Fostering deeper audience relationships by slowing down
At the 1963 civil rights march on Washington, Martin Luther King, Jr spoke of “the fierce urgency of now,” the need for immediate, “vigorous and positive action” on civil rights. Little could he know that a small red notification icon on an LED screen would eventually turn such desire for urgency into a daily struggle for our attention. The causes which compete for that scarce resource are sometimes as worthy Dr King’s, but at other times merely banal, inane, frustrating, or simply intrusive.
Our digital world is replete with such urgency. Action on climate change, political activism, plastics in our oceans, and the suffering of refugees are among the more poignant and powerful messages that currently assault my news feed and inbox each day, but they carry equal weight with emails about breakfast meetings, now or never sales, and the wits, quips, and idiots who demand that I like, buy, or even share their inanity with the wider world. In a time when everything is urgent, and everything is now, it is difficult to maintain equilibrium. Our work, and our thinking, become frenzied.
When everything is urgent, is anything important?
This state of affairs creates a couple of distinct problems. At the personal level it generates a great deal of anxiety and stress. So many things seem out of our control. There is too much information for us to mentally parse, too many things on which we must take a position or act now. And the notifications follow us. With each passing minute our phones chime, and the count inside that little red icon climbs. Relaxing in the evening, sipping on a glass of red wine and enjoying the wonderful company of my partner, my email will still come swooping in to rob the moment of its sanctity. Far from making me feel more connected to the outside world, such intrusions can make me want to shun it entirely.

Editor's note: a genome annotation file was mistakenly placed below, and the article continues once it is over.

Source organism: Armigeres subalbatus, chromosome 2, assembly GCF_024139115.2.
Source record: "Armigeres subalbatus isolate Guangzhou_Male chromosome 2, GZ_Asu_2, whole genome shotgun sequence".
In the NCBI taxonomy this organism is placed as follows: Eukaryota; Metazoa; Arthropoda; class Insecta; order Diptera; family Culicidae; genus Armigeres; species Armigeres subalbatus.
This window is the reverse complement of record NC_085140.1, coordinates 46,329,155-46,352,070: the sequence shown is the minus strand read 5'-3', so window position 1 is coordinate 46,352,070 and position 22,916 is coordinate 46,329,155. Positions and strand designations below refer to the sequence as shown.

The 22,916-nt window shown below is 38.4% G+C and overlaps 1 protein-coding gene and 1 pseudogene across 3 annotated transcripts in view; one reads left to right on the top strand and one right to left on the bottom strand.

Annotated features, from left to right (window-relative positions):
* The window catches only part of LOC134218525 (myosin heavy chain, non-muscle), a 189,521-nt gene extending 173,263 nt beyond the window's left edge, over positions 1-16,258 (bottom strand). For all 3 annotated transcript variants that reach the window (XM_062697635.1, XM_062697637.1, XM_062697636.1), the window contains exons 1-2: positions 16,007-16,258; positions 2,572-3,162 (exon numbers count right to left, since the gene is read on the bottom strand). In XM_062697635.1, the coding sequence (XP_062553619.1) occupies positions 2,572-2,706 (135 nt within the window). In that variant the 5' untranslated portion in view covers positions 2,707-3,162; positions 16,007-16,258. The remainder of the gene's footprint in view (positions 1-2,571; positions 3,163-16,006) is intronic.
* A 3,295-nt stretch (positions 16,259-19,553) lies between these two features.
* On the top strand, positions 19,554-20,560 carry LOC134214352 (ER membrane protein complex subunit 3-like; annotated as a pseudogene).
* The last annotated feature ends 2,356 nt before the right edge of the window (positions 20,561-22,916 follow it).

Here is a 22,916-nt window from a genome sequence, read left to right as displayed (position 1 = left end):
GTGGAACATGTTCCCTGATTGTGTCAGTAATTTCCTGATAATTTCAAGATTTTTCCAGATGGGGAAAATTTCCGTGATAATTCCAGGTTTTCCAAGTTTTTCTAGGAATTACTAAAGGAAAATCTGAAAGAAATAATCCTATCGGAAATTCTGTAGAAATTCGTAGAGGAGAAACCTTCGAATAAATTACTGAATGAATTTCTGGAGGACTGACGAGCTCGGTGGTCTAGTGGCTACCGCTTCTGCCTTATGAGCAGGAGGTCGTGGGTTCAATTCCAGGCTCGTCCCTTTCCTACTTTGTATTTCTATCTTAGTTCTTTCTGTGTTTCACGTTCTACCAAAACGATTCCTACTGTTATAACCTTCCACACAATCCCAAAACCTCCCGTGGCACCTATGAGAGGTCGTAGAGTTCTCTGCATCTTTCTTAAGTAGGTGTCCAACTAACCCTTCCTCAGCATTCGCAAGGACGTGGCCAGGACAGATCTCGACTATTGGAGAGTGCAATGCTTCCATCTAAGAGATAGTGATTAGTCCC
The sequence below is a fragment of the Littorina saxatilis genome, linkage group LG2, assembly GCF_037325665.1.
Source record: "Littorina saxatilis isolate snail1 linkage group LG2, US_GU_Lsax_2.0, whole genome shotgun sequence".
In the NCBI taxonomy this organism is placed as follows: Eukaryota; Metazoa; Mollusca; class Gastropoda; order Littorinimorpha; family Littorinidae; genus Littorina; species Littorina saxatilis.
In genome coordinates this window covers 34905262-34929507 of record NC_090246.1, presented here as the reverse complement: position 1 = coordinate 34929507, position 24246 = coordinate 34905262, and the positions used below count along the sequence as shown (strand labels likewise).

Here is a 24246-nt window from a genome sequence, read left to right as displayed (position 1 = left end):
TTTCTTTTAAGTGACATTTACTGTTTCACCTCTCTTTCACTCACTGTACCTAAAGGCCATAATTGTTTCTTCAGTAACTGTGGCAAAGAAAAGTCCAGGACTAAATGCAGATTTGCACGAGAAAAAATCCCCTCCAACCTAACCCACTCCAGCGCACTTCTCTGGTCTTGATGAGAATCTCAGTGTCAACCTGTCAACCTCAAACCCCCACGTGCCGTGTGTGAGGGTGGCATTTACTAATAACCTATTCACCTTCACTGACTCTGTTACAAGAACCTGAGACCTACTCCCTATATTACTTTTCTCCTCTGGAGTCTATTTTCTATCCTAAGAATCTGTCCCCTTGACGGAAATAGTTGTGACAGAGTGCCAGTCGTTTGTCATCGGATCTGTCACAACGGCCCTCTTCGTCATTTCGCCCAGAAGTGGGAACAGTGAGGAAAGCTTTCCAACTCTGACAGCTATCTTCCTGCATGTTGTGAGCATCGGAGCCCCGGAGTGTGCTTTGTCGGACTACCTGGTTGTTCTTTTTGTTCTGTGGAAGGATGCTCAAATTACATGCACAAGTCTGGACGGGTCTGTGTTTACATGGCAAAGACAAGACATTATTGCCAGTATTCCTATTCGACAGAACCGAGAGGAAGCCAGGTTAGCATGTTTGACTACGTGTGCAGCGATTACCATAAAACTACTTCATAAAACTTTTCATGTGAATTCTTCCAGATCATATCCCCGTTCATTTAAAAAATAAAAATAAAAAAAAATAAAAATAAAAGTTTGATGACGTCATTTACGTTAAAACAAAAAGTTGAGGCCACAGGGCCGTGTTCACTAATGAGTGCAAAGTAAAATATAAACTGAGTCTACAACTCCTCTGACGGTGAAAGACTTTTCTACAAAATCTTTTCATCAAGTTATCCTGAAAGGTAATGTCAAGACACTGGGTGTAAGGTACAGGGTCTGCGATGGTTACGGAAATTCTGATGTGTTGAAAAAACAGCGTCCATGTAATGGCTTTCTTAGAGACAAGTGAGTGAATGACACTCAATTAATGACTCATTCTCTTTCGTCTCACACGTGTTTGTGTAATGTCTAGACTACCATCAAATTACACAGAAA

In my work as a digital design and marketing specialist my attention to such issues is more appropriate, yet I still find myself afflicted by attention saturation. For my clients the issue is different, but no less intractable: how can we cut through this noise to snare even a small piece of our target audience’s attention? How do we create relevance, and yes, a sense of urgency, to encourage people to take action?
When in doubt, get something to eat
At the individual level, there is plenty of advice to help those who feel under-siege by the pace and sheer scale of information we are bombarded with daily. My favourite has to be the Slow Food movement, a reaction to what is perceived as the empty, joyless, and ultimately unsustainable culture of fast food. Slow Food, for those that are unfamiliar with the term, is food that is prepared in a traditional way, using sustainable ingredients that are locally sourced. It encourages us to pause, enjoy the meal in front of us and the people that we share it with. It is a form of mindfulness coupled with deliciousness. It should go without saying that a Slow Food meal is one where no one is posting a photo of their dinner plate and where our attention is firmly fixed in the here and now.
I’ve also found much solace in philosophy. Given my love of good food and company, it won’t surprise you that Epicurus is a personal favourite. I’ve also tried uninstalling the Facebook and Instagram apps on my phone. You and I both know that I won’t actually miss anything. Life will continue and I will be interrupted less often.